Any game designer will tell you that coming up with rules for magic is one of the toughest parts of the process. And making those rules fit the mold established by an existing work is even tougher.
One part of the rules I've never been fully happy with is Transmutation, the magical practice of transforming objects. In the book, I use a 1-5 scale to estimate the severity of change with few real guidelines. But I haven't had anything better to go on. Until now.
My current idea rates a transmutation on four points: Form, Function, Size, and Substance. Whenever a transmutation would change one of those things, the Power of the spell goes up by 1. If a category is severely altered, the Power can go up by 2. Let's run a few examples to illustrate.
Hanky Camp: This spell will transform 3 handkerchiefs into tents to allow a group of travelers to camp comfortably. From hanky to tent is a definite change to Form (1) and Function (1), as well as a severe change to Size (2). Substance is still very much the same, as both hankies and tents are made of fabric. Power 4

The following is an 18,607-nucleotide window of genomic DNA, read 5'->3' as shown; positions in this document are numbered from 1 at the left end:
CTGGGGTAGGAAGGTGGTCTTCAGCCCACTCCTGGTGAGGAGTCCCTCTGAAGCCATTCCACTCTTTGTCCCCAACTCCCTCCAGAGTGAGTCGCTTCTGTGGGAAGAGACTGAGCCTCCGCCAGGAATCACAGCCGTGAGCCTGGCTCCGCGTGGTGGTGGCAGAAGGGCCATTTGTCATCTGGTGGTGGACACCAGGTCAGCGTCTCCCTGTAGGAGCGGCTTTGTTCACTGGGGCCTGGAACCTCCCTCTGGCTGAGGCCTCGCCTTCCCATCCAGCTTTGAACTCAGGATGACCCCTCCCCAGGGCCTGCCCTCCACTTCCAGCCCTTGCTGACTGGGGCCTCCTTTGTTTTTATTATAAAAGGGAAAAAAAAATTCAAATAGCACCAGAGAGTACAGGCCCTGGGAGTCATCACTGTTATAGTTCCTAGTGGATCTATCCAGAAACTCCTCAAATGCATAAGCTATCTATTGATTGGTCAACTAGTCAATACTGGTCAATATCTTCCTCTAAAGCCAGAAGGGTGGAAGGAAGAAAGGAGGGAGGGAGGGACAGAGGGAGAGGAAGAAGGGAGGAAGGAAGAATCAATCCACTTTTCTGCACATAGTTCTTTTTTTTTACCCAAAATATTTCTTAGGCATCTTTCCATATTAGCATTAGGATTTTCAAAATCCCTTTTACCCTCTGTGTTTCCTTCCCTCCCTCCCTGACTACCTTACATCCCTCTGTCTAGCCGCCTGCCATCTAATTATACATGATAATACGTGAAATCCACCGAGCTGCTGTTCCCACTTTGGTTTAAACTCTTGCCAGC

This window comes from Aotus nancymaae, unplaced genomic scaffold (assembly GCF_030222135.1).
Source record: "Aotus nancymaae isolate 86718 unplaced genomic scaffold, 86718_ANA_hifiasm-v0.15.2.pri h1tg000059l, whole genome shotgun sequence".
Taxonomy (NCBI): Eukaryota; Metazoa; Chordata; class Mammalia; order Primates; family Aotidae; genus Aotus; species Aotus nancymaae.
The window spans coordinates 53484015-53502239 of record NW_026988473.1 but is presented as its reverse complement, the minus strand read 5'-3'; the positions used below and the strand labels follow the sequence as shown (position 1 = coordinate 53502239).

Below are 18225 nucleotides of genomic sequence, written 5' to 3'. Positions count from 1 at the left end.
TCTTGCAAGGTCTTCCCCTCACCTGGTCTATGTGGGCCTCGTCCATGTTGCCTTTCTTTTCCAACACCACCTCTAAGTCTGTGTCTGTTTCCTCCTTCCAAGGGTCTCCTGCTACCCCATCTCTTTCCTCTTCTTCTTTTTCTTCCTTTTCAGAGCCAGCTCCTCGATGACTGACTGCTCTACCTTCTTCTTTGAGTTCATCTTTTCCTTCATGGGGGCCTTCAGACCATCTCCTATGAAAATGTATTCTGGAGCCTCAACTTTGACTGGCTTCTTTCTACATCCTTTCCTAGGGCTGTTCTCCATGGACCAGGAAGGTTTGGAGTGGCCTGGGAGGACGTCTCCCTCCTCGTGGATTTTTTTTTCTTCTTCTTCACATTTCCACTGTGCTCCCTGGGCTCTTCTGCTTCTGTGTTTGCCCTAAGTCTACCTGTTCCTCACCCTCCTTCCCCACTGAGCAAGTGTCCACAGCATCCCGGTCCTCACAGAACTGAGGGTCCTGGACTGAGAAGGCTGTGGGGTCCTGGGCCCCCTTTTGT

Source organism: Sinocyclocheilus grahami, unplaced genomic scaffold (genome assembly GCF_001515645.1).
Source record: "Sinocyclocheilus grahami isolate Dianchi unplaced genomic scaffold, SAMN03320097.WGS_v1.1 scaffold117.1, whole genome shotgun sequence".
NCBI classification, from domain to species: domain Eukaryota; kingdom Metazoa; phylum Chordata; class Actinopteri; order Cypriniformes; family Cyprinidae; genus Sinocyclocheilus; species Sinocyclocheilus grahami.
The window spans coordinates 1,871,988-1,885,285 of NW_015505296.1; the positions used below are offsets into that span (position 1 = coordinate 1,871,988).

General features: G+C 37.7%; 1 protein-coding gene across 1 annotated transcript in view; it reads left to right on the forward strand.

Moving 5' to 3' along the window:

Mrs. Yoop's Breakfast: To start her day, Mrs. Yoop transmutes a pot of water into coffee. Form, Function, and Size are not significantly affected by the change. The main factor to change is Substance, making this only a Power 1 effect. Her “Rocks into Fishballs” spell is similarly a simple change in Substance, with the other factors staying significantly the same.
Try this rule out and let me know how it works for you.
Also, keep those contributions coming on the Kickstarter. According to that little widget over on the right, I'm only 3% funded and I have only 27 days to get the rest. And remember, according to the Kickstarter rules, if I don't get everything, I get nothing.